What are the new guidelines?
California recently passed the California Consumer Privacy Act (the “ACT”) that provides California residents rights over their personal information, similar to those found in the EU-GDPR. This Act allows California residents to have the right to be informed about what kinds of personal data your business collected and why, the right to request the deletion of their personal information, and the right to opt out of the sale of their personal information. Under the Act, a broader definition of personal information has also been implemented including personal identifiers, geolocation, biometric data, internet browsing history, psychometric data, and interference a company might make about the consumer.
Why you should care and immediately evaluate your data policies.
This is important to your business because under this Act, your website or current contracts may no longer be compliant. Not a California resident? Doesn’t matter, this still affects your company because even though it only applies to California residents, as long as the person accessing your website lives in California, these rules apply.
Businesses that collect data must comply with the Act in how they collect it along with how they use it. There are new standards for data collection, new consequences for businesses that fail to protect user data, and new rights that consumers can exercise over their data. This shifts the accountability for data protection onto businesses that collect and handle user information which is a huge digital revolution in America.
Steps your business can take to ensure compliance with this law:
Conduct an internal review to determine what information your business is collecting.
Determine how the information is being used, if it is being sold to or shared with third-parties than what it is the purpose.
Online privacy policies should be reviewed.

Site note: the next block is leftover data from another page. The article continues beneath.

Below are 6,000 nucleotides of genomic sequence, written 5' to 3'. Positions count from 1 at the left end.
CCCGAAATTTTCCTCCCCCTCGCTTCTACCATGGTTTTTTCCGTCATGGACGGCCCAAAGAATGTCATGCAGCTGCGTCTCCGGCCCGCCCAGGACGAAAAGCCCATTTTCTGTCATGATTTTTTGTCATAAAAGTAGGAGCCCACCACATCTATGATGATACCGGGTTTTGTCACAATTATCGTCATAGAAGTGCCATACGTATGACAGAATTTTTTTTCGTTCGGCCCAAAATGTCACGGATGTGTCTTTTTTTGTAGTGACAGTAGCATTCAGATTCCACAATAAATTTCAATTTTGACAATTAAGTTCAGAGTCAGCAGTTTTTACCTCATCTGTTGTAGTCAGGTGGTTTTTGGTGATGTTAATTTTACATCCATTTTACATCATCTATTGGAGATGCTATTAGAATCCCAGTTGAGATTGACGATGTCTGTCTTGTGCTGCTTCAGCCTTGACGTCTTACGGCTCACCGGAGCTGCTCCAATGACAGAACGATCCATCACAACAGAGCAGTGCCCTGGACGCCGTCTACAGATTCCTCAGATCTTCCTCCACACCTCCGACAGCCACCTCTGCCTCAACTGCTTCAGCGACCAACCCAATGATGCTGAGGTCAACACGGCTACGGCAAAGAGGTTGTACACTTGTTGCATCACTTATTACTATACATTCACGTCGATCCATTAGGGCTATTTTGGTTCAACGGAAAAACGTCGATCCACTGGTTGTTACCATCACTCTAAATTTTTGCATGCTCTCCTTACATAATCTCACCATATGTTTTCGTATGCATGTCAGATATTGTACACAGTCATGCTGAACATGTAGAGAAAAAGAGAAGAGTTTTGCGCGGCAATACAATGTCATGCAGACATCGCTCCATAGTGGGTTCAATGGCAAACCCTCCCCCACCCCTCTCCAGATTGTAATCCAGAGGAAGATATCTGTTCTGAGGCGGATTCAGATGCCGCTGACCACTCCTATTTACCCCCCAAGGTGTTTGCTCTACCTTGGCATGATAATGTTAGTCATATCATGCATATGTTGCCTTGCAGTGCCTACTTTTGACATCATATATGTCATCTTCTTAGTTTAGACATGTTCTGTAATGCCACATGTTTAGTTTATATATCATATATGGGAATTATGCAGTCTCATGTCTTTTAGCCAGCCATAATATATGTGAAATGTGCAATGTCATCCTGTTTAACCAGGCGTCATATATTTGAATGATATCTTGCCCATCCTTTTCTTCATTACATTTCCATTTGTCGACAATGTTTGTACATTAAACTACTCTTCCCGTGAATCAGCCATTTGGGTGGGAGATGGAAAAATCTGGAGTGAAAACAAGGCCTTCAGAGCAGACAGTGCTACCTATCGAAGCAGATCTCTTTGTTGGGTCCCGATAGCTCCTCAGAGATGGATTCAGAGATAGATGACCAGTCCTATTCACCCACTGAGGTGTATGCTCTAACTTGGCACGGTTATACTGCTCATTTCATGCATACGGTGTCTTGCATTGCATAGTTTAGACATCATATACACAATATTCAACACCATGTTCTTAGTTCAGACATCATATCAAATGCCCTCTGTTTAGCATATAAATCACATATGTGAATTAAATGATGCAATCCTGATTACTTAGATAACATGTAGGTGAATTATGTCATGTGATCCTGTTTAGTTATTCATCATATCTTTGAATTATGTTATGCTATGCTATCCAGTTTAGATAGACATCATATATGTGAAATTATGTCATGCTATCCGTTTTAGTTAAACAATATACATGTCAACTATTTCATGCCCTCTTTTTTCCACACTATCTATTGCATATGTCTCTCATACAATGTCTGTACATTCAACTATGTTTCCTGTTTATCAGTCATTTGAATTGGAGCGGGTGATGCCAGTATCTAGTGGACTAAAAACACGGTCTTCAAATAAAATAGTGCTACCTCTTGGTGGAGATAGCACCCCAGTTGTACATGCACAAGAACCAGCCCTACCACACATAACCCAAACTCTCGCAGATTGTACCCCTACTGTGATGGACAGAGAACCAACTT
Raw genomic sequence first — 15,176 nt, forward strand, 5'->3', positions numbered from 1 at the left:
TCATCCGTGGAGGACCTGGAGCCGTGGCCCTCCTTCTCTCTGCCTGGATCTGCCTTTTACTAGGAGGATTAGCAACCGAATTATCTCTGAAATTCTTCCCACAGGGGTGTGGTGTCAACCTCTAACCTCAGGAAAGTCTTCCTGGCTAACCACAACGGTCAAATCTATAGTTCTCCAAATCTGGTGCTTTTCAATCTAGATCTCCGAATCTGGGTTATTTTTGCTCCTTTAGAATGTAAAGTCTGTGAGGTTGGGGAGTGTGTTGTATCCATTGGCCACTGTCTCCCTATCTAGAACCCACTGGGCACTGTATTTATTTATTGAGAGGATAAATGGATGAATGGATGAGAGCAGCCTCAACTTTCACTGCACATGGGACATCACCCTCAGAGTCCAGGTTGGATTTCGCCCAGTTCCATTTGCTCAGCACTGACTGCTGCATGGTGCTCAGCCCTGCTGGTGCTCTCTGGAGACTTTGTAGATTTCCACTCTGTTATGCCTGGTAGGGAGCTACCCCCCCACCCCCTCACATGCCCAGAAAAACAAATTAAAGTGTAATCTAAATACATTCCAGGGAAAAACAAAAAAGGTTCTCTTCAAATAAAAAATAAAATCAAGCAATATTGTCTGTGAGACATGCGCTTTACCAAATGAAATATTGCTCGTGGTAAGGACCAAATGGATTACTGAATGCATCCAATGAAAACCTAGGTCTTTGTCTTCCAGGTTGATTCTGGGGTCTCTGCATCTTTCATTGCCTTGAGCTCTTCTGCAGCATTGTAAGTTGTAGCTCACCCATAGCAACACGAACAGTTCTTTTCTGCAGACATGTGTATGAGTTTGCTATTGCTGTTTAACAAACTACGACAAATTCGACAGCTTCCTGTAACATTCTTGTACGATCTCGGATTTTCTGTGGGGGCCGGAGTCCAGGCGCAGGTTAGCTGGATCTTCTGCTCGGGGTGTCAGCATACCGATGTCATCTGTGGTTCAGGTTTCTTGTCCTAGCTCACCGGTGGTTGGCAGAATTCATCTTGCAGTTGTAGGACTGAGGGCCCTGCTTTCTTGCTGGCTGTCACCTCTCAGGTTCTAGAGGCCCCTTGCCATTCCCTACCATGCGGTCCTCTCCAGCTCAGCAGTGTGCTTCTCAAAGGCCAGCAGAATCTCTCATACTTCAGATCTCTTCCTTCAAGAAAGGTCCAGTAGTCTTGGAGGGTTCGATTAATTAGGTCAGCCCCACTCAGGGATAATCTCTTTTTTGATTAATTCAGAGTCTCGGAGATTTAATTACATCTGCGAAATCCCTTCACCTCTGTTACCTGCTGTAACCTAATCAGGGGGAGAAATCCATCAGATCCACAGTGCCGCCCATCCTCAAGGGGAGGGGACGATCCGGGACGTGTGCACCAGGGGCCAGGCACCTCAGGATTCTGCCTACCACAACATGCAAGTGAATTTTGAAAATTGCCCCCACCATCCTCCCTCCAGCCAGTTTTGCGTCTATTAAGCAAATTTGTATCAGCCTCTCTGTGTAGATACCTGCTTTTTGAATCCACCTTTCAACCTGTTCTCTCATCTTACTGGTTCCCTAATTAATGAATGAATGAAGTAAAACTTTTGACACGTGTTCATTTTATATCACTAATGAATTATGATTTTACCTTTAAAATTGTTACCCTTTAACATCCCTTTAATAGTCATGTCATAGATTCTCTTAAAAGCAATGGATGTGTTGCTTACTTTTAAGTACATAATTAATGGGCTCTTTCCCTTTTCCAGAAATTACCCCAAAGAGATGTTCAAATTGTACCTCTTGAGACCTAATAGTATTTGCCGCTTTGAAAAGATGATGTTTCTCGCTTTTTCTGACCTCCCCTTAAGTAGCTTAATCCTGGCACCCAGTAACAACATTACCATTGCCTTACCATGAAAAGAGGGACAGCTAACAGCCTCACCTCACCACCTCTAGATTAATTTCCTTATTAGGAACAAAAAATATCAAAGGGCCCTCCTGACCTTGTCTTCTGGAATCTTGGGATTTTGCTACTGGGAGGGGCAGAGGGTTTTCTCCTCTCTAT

Ensure you have the ability to respond to clients that choose to opt out.
Review third-party contracts that consumer information is being fed to.
Prepare procedures and documents on how to handle a data breach.
While the law, which is set to come into effect at the start of 2020, is currently only in California, it may only be a matter of time before it is adopted in multiple states.
More trouble for companies with websites that do not meet accessibility requirements.
No matter what industry you’re in, you are also going to want to make sure your website is compliant with the American Disabilities Act (ADA) and meets Web Content Accessibility Guidelines (WCAG) and that you can prove that you are actively taking steps to ensure your website is accessible to users with disabilities.
With new focus and scrutiny extending beyond industries like banking and healthcare, experts now say it is critical to have an accessible website, no matter what business you are in. These stipulations in the digital world are forcing businesses to take immediate action.
For example, Domino’s Pizza is currently in a lawsuit regarding their website and mobile app not being compliant with the ADA. A man, who is blind, was unable to order a customized pizza online from the restaurant due to the lack of ‘alt text’. As a result, the unlabeled buttons did not conform, therefore the man was unable to order his customized pizza online via his iPhone. The Supreme Court rejected Domino’s appeal of the case and let the lower court’s ruling stand. That means the case will be heard and Domino’s may be forced to pay a fine. Read more about the case here.
Know where you stand with our Quick ADA Compliance Audit.
Before you can develop a plan to get your digital ecosystem and policies into compliance, you need to understand where you are starting from and which areas need the most attention. SilverTech can help your company with an audit of your website as it relates to meeting ADA WCAG 2.1 standards and can make recommendations and help you implement compliance improvements, if needed.